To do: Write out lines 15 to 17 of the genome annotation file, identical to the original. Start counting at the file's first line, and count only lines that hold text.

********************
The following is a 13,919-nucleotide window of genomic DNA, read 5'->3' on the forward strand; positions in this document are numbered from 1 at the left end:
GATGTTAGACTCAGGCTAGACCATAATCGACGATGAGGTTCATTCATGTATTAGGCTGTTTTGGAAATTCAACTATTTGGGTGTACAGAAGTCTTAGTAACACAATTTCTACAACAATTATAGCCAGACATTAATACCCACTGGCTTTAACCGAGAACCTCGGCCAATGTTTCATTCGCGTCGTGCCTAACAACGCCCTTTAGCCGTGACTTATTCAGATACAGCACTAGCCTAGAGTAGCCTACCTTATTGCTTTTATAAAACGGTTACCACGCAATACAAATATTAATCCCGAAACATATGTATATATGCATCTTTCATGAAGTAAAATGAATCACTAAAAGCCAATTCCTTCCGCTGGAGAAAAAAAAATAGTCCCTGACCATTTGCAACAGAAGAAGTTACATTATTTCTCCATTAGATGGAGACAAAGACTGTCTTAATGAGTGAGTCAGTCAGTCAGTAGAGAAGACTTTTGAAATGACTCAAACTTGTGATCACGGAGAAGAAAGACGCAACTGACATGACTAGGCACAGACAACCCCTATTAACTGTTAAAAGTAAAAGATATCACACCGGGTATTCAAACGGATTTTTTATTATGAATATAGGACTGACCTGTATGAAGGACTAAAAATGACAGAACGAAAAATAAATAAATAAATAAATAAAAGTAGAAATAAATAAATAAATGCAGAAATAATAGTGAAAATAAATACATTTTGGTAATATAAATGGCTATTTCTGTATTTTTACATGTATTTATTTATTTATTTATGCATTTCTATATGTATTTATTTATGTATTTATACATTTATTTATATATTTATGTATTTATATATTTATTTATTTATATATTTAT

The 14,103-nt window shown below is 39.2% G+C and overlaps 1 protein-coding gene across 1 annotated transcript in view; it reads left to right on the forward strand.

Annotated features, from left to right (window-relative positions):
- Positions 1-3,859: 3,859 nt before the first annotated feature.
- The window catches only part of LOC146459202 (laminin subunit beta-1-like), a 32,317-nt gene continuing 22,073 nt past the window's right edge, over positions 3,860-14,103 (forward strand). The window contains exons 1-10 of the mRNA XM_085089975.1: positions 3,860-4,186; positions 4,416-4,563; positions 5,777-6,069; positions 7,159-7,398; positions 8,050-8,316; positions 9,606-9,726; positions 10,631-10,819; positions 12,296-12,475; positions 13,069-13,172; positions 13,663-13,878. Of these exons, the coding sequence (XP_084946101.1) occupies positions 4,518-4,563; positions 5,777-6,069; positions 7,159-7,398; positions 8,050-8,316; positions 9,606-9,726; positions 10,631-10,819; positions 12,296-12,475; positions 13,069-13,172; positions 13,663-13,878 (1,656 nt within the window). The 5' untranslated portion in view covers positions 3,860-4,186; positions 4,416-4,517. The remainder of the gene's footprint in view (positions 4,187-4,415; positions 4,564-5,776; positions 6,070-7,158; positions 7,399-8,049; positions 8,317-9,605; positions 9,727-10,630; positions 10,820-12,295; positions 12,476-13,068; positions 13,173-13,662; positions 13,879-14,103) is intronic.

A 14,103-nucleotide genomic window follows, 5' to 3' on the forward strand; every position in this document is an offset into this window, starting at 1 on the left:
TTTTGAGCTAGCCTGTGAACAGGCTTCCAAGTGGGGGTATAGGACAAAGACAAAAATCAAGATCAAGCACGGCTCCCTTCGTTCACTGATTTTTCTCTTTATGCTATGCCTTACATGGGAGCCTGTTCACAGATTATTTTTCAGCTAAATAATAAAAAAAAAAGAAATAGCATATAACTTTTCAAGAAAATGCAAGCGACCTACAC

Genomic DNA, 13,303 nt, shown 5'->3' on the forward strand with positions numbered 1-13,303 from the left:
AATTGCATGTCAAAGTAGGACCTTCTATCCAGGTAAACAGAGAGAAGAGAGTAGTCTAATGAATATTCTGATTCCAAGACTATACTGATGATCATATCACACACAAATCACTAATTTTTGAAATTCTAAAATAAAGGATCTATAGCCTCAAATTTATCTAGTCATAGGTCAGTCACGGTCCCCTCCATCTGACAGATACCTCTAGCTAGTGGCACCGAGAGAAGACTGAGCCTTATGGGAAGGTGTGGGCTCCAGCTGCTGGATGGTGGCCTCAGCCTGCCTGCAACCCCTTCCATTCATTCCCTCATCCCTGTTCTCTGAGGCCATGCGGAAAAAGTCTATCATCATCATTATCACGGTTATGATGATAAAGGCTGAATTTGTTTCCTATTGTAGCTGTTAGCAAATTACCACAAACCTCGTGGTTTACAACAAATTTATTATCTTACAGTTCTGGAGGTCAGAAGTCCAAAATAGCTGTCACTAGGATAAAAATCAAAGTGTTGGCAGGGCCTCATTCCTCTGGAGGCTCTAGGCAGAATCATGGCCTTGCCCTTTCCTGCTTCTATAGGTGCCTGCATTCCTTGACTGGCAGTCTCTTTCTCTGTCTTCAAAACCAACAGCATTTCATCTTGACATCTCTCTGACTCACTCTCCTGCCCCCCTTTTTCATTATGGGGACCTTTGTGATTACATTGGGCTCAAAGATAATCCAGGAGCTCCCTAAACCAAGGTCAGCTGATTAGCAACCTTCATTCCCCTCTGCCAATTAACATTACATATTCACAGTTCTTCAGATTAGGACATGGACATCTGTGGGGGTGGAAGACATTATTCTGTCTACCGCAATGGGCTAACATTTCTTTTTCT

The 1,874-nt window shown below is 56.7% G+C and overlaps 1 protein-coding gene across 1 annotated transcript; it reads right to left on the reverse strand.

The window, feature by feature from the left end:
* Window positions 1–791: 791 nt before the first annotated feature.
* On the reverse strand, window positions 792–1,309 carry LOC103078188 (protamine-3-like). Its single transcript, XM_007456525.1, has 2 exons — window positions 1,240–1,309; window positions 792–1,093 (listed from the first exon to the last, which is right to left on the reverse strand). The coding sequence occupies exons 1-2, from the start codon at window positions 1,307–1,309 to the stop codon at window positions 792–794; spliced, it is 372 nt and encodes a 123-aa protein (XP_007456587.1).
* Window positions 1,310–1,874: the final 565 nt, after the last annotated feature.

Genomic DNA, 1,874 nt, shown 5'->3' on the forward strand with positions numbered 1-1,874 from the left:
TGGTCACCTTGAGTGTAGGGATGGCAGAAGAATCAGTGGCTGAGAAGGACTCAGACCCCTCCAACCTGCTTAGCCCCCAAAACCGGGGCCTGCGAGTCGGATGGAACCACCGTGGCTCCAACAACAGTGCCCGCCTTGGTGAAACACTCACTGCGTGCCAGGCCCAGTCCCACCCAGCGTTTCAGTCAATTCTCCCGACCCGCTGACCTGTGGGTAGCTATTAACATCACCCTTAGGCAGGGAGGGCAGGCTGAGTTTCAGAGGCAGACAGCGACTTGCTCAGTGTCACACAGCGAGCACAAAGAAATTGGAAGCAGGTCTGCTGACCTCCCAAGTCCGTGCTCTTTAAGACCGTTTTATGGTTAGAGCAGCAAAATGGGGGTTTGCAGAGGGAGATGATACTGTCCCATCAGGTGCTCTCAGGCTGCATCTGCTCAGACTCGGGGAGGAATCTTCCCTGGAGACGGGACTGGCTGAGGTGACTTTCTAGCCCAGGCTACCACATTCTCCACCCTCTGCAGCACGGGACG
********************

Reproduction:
* Window positions 1,310–1,874: the final 565 nt, after the last annotated feature.

Genomic DNA, 1,874 nt, shown 5'->3' on the forward strand with positions numbered 1-1,874 from the left:
TGGTCACCTTGAGTGTAGGGATGGCAGAAGAATCAGTGGCTGAGAAGGACTCAGACCCCTCCAACCTGCTTAGCCCCCAAAACCGGGGCCTGCGAGTCGGATGGAACCACCGTGGCTCCAACAACAGTGCCCGCCTTGGTGAAACACTCACTGCGTGCCAGGCCCAGTCCCACCCAGCGTTTCAGTCAATTCTCCCGACCCGCTGACCTGTGGGTAGCTATTAACATCACCCTTAGGCAGGGAGGGCAGGCTGAGTTTCAGAGGCAGACAGCGACTTGCTCAGTGTCACACAGCGAGCACAAAGAAATTGGAAGCAGGTCTGCTGACCTCCCAAGTCCGTGCTCTTTAAGACCGTTTTATGGTTAGAGCAGCAAAATGGGGGTTTGCAGAGGGAGATGATACTGTCCCATCAGGTGCTCTCAGGCTGCATCTGCTCAGACTCGGGGAGGAATCTTCCCTGGAGACGGGACTGGCTGAGGTGACTTTCTAGCCCAGGCTACCACATTCTCCACCCTCTGCAGCACGGGACG